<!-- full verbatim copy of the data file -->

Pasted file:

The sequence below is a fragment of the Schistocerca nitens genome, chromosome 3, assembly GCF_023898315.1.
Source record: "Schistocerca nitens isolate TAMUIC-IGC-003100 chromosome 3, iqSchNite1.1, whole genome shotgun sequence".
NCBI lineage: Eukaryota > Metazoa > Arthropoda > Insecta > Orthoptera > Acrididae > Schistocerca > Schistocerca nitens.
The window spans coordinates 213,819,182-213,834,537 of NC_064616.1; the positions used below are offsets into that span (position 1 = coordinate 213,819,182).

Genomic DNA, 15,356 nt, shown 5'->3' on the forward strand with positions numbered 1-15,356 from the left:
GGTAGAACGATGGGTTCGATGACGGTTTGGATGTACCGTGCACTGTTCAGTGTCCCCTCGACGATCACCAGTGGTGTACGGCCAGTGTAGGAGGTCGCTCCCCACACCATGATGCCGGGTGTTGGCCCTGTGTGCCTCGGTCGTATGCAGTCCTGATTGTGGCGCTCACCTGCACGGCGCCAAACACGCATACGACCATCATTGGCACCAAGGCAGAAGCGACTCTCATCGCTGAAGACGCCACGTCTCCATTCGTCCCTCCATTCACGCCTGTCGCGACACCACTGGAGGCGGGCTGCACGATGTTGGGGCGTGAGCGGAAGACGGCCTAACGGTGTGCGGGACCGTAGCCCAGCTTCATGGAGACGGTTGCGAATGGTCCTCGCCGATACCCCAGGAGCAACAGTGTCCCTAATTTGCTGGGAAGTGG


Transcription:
The sequence below is a fragment of the Schistocerca nitens genome, chromosome 3, assembly GCF_023898315.1.
Source record: "Schistocerca nitens isolate TAMUIC-IGC-003100 chromosome 3, iqSchNite1.1, whole genome shotgun sequence".
NCBI lineage: Eukaryota > Metazoa > Arthropoda > Insecta > Orthoptera > Acrididae > Schistocerca > Schistocerca nitens.
The window spans coordinates 213,819,182-213,834,537 of NC_064616.1; the positions used below are offsets into that span (position 1 = coordinate 213,819,182).

Genomic DNA, 15,356 nt, shown 5'->3' on the forward strand with positions numbered 1-15,356 from the left:
GGTAGAACGATGGGTTCGATGACGGTTTGGATGTACCGTGCACTGTTCAGTGTCCCCTCGACGATCACCAGTGGTGTACGGCCAGTGTAGGAGGTCGCTCCCCACACCATGATGCCGGGTGTTGGCCCTGTGTGCCTCGGTCGTATGCAGTCCTGATTGTGGCGCTCACCTGCACGGCGCCAAACACGCATACGACCATCATTGGCACCAAGGCAGAAGCGACTCTCATCGCTGAAGACGCCACGTCTCCATTCGTCCCTCCATTCACGCCTGTCGCGACACCACTGGAGGCGGGCTGCACGATGTTGGGGCGTGAGCGGAAGACGGCCTAACGGTGTGCGGGACCGTAGCCCAGCTTCATGGAGACGGTTGCGAATGGTCCTCGCCGATACCCCAGGAGCAACAGTGTCCCTAATTTGCTGGGAAGTGG